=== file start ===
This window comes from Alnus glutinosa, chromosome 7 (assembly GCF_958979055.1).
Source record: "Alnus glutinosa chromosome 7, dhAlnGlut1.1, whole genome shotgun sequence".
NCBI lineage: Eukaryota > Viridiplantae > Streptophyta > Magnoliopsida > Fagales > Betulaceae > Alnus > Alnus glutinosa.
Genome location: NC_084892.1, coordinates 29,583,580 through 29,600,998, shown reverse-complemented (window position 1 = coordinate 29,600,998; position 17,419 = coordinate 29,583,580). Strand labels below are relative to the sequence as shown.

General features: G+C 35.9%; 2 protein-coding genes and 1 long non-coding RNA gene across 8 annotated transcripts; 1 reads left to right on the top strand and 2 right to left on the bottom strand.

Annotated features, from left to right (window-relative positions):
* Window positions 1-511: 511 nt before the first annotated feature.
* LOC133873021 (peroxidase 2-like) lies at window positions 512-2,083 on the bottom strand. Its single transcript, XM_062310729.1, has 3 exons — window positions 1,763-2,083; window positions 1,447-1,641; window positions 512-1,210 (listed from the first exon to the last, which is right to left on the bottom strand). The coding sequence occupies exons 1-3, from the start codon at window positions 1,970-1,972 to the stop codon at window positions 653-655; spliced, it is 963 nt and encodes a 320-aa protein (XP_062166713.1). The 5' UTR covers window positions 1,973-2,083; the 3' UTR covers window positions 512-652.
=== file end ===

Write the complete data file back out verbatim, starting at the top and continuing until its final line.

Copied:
This window comes from Alnus glutinosa, chromosome 7 (assembly GCF_958979055.1).
Source record: "Alnus glutinosa chromosome 7, dhAlnGlut1.1, whole genome shotgun sequence".
NCBI lineage: Eukaryota > Viridiplantae > Streptophyta > Magnoliopsida > Fagales > Betulaceae > Alnus > Alnus glutinosa.
Genome location: NC_084892.1, coordinates 29,583,580 through 29,600,998, shown reverse-complemented (window position 1 = coordinate 29,600,998; position 17,419 = coordinate 29,583,580). Strand labels below are relative to the sequence as shown.

General features: G+C 35.9%; 2 protein-coding genes and 1 long non-coding RNA gene across 8 annotated transcripts; 1 reads left to right on the top strand and 2 right to left on the bottom strand.

Annotated features, from left to right (window-relative positions):
* Window positions 1-511: 511 nt before the first annotated feature.
* LOC133873021 (peroxidase 2-like) lies at window positions 512-2,083 on the bottom strand. Its single transcript, XM_062310729.1, has 3 exons — window positions 1,763-2,083; window positions 1,447-1,641; window positions 512-1,210 (listed from the first exon to the last, which is right to left on the bottom strand). The coding sequence occupies exons 1-3, from the start codon at window positions 1,970-1,972 to the stop codon at window positions 653-655; spliced, it is 963 nt and encodes a 320-aa protein (XP_062166713.1). The 5' UTR covers window positions 1,973-2,083; the 3' UTR covers window positions 512-652.